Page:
CARES Act Retroactively Suspends Excess Business Loss LimitationMay 26, 2020
The CARES Act retroactively suspends the excess business loss limitation, an area that has created a lot of confusion among many businesses. Let’s explore what’s at stake for your business.
Are you up to speed on CARES (Coronavirus, Aid, Relief and Economic Stability) Act changes that impact your business? One change that may still be an area of confusion is Section 461, or the excess business loss limitation, which has been retroactively suspended. You may remember an earlier blog from us on this- Excess Business Loss Limitation: What You Need to Know. Let’s delve into this provision.
What is the excess business loss limitation?
Check out our blog for all the details, but essentially, as part of the 2017 TCJA, Congress amended Section 461 of the Internal Revenue Code (IRC) to add subsection 461(l) which eliminates the ability of individuals, trusts, and estates to deduct trade or business losses greater than $250,000 in any tax year that begins after December 31, 2017. For married individuals filing jointly this limitation is doubled to $500,000. The limitation is indexed for inflation and will be $255,000 ($510,000 for joint filers) for the 2019 tax year and $259,000 ($518,000 for joint filers) for 2020.
NEW- CARES Act Changes
The CARES Act retroactively eliminates the excess business loss limitation for tax years 2018 and 2019, and instead defers its effective date to tax years beginning after December 31, 2020.
This means that taxpayers who have been facing an unfavorable excess business loss limitation for tax year 2019 will no longer be subject to that loss limitation. As our blog, How does the CARES Act Impact Net Operating Losses? mentions, if this loss creates a net operating loss (NOL) in 2018 the Act allows the loss to be carried back (though you still have the ability to waive the 5 year carryback).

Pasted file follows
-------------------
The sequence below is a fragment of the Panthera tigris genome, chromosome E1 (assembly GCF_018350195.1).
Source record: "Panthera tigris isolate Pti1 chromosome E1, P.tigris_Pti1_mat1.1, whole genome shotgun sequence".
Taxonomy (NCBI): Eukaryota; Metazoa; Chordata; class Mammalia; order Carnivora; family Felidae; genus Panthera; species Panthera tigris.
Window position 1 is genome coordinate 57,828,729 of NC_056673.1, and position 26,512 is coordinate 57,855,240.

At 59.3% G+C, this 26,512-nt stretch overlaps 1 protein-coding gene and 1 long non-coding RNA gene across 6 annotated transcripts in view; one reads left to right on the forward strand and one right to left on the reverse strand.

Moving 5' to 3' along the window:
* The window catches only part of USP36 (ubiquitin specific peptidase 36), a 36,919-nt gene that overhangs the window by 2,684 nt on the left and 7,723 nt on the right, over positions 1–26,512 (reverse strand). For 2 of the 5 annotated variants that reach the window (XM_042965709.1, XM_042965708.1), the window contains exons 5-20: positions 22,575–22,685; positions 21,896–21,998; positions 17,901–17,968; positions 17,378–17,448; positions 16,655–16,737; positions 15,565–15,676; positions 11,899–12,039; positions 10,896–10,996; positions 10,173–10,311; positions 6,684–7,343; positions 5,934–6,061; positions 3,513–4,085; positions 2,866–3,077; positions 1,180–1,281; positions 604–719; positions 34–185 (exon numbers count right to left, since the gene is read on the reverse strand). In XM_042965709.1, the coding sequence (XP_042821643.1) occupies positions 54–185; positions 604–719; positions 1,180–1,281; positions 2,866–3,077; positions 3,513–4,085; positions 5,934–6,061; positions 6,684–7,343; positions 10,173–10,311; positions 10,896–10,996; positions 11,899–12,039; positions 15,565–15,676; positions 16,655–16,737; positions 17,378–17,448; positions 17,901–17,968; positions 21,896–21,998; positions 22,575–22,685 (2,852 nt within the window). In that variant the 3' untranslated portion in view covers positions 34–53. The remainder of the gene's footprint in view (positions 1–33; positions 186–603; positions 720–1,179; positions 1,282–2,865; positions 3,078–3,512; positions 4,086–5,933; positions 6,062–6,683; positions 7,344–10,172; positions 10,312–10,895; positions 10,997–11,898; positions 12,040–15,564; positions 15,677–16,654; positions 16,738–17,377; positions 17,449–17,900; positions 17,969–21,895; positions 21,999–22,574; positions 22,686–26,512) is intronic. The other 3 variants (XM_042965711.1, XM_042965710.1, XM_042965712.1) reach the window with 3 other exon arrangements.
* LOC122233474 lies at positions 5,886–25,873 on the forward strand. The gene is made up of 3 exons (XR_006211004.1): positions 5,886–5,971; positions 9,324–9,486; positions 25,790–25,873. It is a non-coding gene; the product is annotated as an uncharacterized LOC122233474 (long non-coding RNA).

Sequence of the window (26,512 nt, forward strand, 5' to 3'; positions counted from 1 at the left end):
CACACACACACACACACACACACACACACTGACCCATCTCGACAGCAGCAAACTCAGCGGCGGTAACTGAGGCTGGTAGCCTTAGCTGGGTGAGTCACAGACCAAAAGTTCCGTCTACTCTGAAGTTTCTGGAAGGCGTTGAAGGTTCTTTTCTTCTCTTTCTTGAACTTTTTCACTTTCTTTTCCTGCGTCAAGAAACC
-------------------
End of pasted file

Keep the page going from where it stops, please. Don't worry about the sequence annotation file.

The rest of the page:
Once the limitation on excess business losses returns in 2021, the computation will change also, according to two notable changes in the Act.
- Technical correction- Any excess business loss shall be “determined without regard to any deductions, gross income, or gains attributable to any trade or business of performing services as an employee.” This means W-2 wages are not business income for purposes of the excess business loss limitation.
- Technical correction- When computing an excess business loss, net capital gains (not losses) attributable to a trade or business are taken into account, but they will be limited to the taxpayer’s overall capital gain net income. Thus, taxpayers can no longer convert capital losses into NOLs.
What challenges, if any, will these changes present?
Though the technical changes to the computation of excess business losses were anticipated, the retroactive deferral until 2021 is expected to create some immediate issues for taxpayers and practitioners. Affected taxpayers who have already filed their 2018 or 2019 returns should consider amending their returns to eliminate the loss limitation.
*Remember, the CARES Act suspended the law retroactively from 2018-2020. In theory it should return for 2021 if no other congressional action is taken
Contact us for advice on your particular business situation.